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Corporate Sustainability Strategies: An Analysis of Fortune 500 Climate Action Plans

By: Carla Chinski

Twitter: @thelatestbyte

Post Date: 2023-03-11


With climate change continuing to cast a long shadow over our future, a significant paradigm shift is occurring in the corporate world. The crisis has set a precedent, compelling Fortune 500 companies to integrate corporate sustainability strategies into their business models. A staggering 90% have developed comprehensive climate action plans, as reported by CDP Global. But beneath the glossy veneer of these strategies, doubts linger. Are these plans just lofty promises, or can they deliver tangible change?

Climate action plans from these corporate giants typically promise to achieve net-zero carbon emissions, invest heavily in renewable energy, and make significant strides in waste reduction. Google, for instance, has pledged to run on completely carbon-free energy by 2030. Amazon, on the other hand, has committed to reaching net-zero carbon emissions by 2040.

However, such pledges raise a critical question: how will these companies translate these commitments into action? As we sift through the details of these plans, we find varying degrees of specificity. While some offer detailed timelines and methodologies, others remain ambiguous, leading to concerns over their feasibility and authenticity.

The Importance of Accountability and Transparency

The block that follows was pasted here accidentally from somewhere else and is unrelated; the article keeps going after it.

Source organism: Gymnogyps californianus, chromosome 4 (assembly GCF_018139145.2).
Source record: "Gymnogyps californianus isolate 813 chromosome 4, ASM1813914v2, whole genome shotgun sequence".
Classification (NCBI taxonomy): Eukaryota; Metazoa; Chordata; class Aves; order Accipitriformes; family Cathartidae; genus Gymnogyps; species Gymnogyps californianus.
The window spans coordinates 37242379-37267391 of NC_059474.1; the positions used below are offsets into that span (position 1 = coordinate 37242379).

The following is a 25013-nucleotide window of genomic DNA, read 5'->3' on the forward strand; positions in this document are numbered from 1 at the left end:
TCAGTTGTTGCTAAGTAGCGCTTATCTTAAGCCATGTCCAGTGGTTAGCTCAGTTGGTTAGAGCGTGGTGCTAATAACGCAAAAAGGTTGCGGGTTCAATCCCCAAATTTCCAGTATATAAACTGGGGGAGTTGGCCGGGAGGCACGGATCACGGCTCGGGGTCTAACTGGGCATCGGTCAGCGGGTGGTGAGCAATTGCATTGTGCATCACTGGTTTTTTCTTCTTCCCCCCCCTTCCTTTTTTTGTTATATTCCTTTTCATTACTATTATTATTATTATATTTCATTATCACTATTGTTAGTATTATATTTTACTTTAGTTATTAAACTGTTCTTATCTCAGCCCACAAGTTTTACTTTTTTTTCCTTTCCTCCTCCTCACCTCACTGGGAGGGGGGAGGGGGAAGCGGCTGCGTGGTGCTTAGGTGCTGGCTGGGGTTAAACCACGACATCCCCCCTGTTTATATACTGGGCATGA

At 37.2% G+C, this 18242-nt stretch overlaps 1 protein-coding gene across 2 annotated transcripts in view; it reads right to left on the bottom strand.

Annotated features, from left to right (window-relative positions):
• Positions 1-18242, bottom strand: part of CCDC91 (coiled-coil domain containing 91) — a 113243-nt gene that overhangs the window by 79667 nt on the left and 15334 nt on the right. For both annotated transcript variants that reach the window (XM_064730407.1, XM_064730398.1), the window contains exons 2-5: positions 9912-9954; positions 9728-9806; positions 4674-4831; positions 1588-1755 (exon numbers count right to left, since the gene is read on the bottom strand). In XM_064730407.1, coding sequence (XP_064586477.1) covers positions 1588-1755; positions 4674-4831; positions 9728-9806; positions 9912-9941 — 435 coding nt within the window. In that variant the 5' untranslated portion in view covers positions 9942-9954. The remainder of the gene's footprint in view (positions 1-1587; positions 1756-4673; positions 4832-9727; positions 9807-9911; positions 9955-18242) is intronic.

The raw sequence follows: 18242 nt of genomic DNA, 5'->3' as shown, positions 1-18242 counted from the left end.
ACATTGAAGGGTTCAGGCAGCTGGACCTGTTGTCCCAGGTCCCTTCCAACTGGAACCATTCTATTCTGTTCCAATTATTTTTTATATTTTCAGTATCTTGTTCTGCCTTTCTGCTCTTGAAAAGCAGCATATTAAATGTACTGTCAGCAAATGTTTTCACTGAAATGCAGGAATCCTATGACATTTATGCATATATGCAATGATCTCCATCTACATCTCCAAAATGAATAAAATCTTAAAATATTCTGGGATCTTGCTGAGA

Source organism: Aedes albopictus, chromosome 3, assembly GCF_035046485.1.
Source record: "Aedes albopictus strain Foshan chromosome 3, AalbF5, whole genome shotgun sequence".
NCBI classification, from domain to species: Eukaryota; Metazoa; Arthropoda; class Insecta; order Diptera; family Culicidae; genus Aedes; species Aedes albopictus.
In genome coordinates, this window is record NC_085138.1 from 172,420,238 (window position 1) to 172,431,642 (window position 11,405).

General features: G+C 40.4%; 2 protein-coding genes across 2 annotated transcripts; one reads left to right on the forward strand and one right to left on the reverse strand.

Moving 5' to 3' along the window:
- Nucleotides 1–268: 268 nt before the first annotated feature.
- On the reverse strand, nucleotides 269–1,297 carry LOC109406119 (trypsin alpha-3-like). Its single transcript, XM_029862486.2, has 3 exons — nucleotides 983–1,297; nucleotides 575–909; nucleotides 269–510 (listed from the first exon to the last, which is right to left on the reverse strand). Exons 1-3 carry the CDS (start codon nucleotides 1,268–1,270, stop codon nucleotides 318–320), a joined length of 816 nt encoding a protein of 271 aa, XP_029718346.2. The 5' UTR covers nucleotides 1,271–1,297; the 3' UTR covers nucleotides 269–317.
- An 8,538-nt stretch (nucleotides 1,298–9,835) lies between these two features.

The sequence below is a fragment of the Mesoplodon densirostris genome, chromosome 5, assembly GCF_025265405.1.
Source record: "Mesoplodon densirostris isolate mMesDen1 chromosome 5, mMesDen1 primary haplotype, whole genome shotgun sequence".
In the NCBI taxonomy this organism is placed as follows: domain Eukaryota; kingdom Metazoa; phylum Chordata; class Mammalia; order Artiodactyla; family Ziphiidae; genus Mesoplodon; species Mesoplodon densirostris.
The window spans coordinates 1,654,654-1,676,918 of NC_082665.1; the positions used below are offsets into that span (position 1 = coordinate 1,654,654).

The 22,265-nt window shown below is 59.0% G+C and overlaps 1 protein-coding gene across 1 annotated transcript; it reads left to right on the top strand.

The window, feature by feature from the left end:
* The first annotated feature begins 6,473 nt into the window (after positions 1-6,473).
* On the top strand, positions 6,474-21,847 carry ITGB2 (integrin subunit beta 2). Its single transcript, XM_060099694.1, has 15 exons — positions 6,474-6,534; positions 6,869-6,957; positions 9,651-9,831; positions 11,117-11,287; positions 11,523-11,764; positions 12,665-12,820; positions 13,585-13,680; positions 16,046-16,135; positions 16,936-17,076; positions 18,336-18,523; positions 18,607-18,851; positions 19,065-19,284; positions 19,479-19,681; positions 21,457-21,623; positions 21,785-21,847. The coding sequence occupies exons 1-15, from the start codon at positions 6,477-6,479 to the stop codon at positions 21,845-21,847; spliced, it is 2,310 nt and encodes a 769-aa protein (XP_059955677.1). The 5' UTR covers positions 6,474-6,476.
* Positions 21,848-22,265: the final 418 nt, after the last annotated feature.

The Sustainability Accounting Standards Board (SASB) has been instrumental in setting recommendations for accountable sustainability reporting. But even against these guidelines, many corporate action plans fall short.

In their recent board statement, the SASB stated: “A concerning 85% of Fortune 500 companies' sustainability reports do not meet all our recommendations for clear, specific, and accountable sustainability reporting. Many plans lack essential details like third-party audits, specific strategies for reaching targets, and contingency plans for missed goals.”

This statement hits at the core issue: many of these climate action plans are built on quicksand. Without the fundamentals of accountability and transparency, these plans fail to offer a viable blueprint for action. BP, for example, has made bold statements about reducing oil and gas production by 40% within a decade. Yet, no tangible roadmap exists to track this ambitious goal, leaving stakeholders with more questions than answers.

A statement analysis of Fortune 500 communications: Business sustainability

The case of BP in particular might be a synechdoche for the rest of the companies’ modus operandi. The two reports that’ve been published in 2022 by BP verse on the “non-economic” effects of CSR (Corporate Social Responsibility). Are metrics an effective actionable business sustainability plan? The resounding answer is “no”. Perhaps the nearest call to action is a marketing stance toward “reinventing an old business model.”

Why are we saying there’s no viable blueprint? Well, the statement sounds at first glance somewhat generic if we don’t analyze CDP Global’s measurement and metrics methodology: “​​CDP disclosure and scores play a key role in keeping companies on a journey of continuous environmental improvement. In 2022, a record-breaking 18,700+ companies representing half of global market capitalization disclosed through CDP (...)” This statement uses the term “improvement” while it doesn’t mention more than financial accountability. While definitely an important metric, could other factors be better tracked?